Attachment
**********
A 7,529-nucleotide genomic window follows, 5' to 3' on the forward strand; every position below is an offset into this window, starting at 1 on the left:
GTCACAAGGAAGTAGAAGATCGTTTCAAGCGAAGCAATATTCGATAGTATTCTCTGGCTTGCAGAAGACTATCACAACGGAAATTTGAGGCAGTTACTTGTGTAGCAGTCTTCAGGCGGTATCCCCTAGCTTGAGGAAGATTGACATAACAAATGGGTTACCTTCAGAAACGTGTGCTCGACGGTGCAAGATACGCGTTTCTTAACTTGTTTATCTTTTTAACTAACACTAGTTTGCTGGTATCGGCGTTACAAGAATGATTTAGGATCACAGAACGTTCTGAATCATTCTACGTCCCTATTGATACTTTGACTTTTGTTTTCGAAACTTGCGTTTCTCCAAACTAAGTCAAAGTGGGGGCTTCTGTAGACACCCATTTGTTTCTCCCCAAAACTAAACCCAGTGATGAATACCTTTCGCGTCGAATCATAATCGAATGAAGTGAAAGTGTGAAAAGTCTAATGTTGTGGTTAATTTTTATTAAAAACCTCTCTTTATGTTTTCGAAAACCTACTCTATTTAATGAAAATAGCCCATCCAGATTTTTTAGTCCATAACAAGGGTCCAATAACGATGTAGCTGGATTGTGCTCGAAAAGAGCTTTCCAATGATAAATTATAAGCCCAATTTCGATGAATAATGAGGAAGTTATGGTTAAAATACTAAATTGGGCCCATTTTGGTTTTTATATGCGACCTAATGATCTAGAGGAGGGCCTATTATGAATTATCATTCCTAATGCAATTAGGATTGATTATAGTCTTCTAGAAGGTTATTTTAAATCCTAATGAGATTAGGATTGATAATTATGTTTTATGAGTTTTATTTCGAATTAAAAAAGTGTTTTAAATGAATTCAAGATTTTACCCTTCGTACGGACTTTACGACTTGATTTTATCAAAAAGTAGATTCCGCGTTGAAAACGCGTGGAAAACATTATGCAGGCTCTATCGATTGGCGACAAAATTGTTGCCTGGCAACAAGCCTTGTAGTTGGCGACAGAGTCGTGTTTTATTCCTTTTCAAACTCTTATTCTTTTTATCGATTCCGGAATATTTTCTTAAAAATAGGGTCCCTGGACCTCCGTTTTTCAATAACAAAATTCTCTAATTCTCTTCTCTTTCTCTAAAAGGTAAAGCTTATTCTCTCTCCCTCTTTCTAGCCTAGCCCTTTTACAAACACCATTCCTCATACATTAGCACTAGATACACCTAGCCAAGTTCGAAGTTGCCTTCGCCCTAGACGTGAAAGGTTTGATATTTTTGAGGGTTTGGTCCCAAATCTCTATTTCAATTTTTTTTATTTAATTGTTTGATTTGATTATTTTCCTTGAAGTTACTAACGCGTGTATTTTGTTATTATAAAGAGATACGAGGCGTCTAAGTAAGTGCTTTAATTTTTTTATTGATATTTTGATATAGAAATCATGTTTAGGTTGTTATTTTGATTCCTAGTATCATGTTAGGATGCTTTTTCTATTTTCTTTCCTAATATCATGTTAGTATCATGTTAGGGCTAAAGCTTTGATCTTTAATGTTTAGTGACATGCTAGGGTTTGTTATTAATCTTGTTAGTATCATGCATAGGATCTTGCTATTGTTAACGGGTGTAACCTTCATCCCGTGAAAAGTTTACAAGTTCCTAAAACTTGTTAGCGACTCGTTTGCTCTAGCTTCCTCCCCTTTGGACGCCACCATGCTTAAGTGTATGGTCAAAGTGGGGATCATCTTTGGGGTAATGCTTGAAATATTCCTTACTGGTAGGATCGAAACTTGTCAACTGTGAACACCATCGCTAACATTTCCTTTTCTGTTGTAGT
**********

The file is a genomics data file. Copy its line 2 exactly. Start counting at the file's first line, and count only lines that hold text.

GTCACAAGGAAGTAGAAGATCGTTTCAAGCGAAGCAATATTCGATAGTATTCTCTGGCTTGCAGAAGACTATCACAACGGAAATTTGAGGCAGTTACTTGTGTAGCAGTCTTCAGGCGGTATCCCCTAGCTTGAGGAAGATTGACATAACAAATGGGTTACCTTCAGAAACGTGTGCTCGACGGTGCAAGATACGCGTTTCTTAACTTGTTTATCTTTTTAACTAACACTAGTTTGCTGGTATCGGCGTTACAAGAATGATTTAGGATCACAGAACGTTCTGAATCATTCTACGTCCCTATTGATACTTTGACTTTTGTTTTCGAAACTTGCGTTTCTCCAAACTAAGTCAAAGTGGGGGCTTCTGTAGACACCCATTTGTTTCTCCCCAAAACTAAACCCAGTGATGAATACCTTTCGCGTCGAATCATAATCGAATGAAGTGAAAGTGTGAAAAGTCTAATGTTGTGGTTAATTTTTATTAAAAACCTCTCTTTATGTTTTCGAAAACCTACTCTATTTAATGAAAATAGCCCATCCAGATTTTTTAGTCCATAACAAGGGTCCAATAACGATGTAGCTGGATTGTGCTCGAAAAGAGCTTTCCAATGATAAATTATAAGCCCAATTTCGATGAATAATGAGGAAGTTATGGTTAAAATACTAAATTGGGCCCATTTTGGTTTTTATATGCGACCTAATGATCTAGAGGAGGGCCTATTATGAATTATCATTCCTAATGCAATTAGGATTGATTATAGTCTTCTAGAAGGTTATTTTAAATCCTAATGAGATTAGGATTGATAATTATGTTTTATGAGTTTTATTTCGAATTAAAAAAGTGTTTTAAATGAATTCAAGATTTTACCCTTCGTACGGACTTTACGACTTGATTTTATCAAAAAGTAGATTCCGCGTTGAAAACGCGTGGAAAACATTATGCAGGCTCTATCGATTGGCGACAAAATTGTTGCCTGGCAACAAGCCTTGTAGTTGGCGACAGAGTCGTGTTTTATTCCTTTTCAAACTCTTATTCTTTTTATCGATTCCGGAATATTTTCTTAAAAATAGGGTCCCTGGACCTCCGTTTTTCAATAACAAAATTCTCTAATTCTCTTCTCTTTCTCTAAAAGGTAAAGCTTATTCTCTCTCCCTCTTTCTAGCCTAGCCCTTTTACAAACACCATTCCTCATACATTAGCACTAGATACACCTAGCCAAGTTCGAAGTTGCCTTCGCCCTAGACGTGAAAGGTTTGATATTTTTGAGGGTTTGGTCCCAAATCTCTATTTCAATTTTTTTTATTTAATTGTTTGATTTGATTATTTTCCTTGAAGTTACTAACGCGTGTATTTTGTTATTATAAAGAGATACGAGGCGTCTAAGTAAGTGCTTTAATTTTTTTATTGATATTTTGATATAGAAATCATGTTTAGGTTGTTATTTTGATTCCTAGTATCATGTTAGGATGCTTTTTCTATTTTCTTTCCTAATATCATGTTAGTATCATGTTAGGGCTAAAGCTTTGATCTTTAATGTTTAGTGACATGCTAGGGTTTGTTATTAATCTTGTTAGTATCATGCATAGGATCTTGCTATTGTTAACGGGTGTAACCTTCATCCCGTGAAAAGTTTACAAGTTCCTAAAACTTGTTAGCGACTCGTTTGCTCTAGCTTCCTCCCCTTTGGACGCCACCATGCTTAAGTGTATGGTCAAAGTGGGGATCATCTTTGGGGTAATGCTTGAAATATTCCTTACTGGTAGGATCGAAACTTGTCAACTGTGAACACCATCGCTAACATTTCCTTTTCTGTTGTAGT